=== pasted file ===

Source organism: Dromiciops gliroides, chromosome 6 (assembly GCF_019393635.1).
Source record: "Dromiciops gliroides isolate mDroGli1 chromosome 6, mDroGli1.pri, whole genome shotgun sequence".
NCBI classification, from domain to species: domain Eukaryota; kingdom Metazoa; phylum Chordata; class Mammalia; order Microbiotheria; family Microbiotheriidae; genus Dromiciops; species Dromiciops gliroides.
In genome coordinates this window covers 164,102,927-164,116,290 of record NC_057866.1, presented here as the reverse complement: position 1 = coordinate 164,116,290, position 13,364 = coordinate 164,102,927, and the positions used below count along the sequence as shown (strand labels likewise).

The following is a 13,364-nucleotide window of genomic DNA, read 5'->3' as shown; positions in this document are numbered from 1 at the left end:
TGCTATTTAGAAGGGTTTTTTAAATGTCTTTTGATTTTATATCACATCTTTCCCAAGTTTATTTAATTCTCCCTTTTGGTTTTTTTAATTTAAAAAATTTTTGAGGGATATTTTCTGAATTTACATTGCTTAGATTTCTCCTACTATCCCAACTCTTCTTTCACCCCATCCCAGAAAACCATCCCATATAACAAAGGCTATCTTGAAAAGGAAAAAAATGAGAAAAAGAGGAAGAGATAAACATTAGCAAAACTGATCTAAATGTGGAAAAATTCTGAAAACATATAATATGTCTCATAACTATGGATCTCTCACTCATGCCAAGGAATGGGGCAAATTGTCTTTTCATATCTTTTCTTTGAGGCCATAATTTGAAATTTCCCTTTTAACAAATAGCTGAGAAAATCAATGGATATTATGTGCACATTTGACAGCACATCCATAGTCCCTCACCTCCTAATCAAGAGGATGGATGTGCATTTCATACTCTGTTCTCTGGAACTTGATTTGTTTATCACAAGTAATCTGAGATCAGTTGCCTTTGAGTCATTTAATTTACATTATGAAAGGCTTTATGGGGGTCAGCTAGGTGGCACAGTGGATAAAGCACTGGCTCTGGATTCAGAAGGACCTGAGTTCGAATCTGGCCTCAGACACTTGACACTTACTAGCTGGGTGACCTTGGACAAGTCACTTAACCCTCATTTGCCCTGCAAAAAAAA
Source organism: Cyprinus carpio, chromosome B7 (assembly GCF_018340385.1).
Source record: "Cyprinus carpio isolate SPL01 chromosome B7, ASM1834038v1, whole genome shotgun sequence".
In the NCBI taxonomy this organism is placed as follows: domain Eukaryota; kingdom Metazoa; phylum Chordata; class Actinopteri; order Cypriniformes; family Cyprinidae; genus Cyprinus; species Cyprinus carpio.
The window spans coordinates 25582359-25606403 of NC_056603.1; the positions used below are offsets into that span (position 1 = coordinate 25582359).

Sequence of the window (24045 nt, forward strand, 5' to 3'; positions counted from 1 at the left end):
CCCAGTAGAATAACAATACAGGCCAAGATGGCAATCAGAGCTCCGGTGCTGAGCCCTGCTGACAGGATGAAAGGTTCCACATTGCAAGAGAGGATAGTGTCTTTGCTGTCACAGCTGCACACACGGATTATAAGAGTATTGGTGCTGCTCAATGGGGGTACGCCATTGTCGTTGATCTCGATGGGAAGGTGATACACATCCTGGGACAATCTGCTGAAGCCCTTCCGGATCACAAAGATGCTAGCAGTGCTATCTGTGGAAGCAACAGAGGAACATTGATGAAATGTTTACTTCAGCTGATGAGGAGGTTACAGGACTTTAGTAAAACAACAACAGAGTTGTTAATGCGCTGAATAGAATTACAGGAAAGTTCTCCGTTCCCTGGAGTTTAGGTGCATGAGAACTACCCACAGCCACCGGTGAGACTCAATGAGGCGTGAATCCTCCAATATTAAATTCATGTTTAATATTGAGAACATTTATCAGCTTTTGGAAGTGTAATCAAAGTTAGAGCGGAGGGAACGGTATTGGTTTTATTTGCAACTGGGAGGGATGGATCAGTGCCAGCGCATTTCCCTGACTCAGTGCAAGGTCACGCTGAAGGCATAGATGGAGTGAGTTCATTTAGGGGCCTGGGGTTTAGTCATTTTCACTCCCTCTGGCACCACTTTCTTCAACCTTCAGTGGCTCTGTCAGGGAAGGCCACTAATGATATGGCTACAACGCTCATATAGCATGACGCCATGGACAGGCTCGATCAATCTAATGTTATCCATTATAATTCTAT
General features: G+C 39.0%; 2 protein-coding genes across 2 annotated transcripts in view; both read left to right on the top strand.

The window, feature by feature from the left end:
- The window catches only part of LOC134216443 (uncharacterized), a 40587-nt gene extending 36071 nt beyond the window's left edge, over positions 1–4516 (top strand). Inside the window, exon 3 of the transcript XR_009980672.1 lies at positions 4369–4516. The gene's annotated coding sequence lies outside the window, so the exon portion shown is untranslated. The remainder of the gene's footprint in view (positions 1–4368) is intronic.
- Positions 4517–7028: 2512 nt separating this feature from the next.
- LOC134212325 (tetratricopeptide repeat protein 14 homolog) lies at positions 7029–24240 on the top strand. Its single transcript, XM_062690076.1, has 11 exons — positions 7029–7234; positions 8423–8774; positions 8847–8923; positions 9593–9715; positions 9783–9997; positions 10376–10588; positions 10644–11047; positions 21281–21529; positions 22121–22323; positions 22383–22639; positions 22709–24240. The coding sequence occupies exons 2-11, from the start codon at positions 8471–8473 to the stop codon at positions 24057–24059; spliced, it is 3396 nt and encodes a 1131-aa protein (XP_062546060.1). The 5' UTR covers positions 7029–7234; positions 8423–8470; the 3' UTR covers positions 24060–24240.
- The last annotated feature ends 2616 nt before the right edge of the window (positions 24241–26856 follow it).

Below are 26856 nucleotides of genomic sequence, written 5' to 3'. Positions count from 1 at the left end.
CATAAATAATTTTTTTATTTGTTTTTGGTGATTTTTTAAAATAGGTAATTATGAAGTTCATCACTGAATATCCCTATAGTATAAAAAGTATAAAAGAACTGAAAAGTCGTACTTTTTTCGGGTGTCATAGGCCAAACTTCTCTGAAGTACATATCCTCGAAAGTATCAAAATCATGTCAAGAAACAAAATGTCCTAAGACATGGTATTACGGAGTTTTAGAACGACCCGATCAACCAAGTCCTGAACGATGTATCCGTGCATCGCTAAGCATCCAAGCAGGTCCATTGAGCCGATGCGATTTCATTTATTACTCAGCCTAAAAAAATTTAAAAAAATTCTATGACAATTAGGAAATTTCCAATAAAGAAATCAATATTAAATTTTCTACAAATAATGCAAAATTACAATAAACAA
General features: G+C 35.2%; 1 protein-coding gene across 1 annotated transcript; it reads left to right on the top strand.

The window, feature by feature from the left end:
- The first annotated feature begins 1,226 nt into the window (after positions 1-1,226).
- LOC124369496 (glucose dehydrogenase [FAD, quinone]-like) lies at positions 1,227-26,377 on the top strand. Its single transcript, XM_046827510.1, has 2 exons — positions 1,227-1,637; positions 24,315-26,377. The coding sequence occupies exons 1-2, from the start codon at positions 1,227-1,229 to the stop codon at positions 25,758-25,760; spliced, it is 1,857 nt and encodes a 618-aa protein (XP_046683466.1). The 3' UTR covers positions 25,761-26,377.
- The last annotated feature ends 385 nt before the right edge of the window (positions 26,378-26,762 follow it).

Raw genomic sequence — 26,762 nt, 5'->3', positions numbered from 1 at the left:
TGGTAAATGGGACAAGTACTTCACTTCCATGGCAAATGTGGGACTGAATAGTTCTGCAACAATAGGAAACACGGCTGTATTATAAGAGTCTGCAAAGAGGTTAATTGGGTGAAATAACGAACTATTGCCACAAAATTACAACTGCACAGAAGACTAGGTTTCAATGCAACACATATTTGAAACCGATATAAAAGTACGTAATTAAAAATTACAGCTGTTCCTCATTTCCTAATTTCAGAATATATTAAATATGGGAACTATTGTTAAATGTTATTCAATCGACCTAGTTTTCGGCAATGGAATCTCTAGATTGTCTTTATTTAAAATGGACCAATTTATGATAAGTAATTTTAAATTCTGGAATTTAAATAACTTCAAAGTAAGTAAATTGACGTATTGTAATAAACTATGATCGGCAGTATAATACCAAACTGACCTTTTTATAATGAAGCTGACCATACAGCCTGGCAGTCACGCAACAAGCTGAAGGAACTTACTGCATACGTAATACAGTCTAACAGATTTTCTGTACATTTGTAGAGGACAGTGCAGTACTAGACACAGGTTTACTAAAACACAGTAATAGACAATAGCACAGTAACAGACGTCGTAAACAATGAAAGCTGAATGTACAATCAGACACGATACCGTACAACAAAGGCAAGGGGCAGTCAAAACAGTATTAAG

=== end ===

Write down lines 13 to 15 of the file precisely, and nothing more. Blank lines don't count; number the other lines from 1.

General features: G+C 39.0%; 2 protein-coding genes across 2 annotated transcripts in view; both read left to right on the top strand.

The window, feature by feature from the left end:
- The window catches only part of LOC134216443 (uncharacterized), a 40587-nt gene extending 36071 nt beyond the window's left edge, over positions 1–4516 (top strand). Inside the window, exon 3 of the transcript XR_009980672.1 lies at positions 4369–4516. The gene's annotated coding sequence lies outside the window, so the exon portion shown is untranslated. The remainder of the gene's footprint in view (positions 1–4368) is intronic.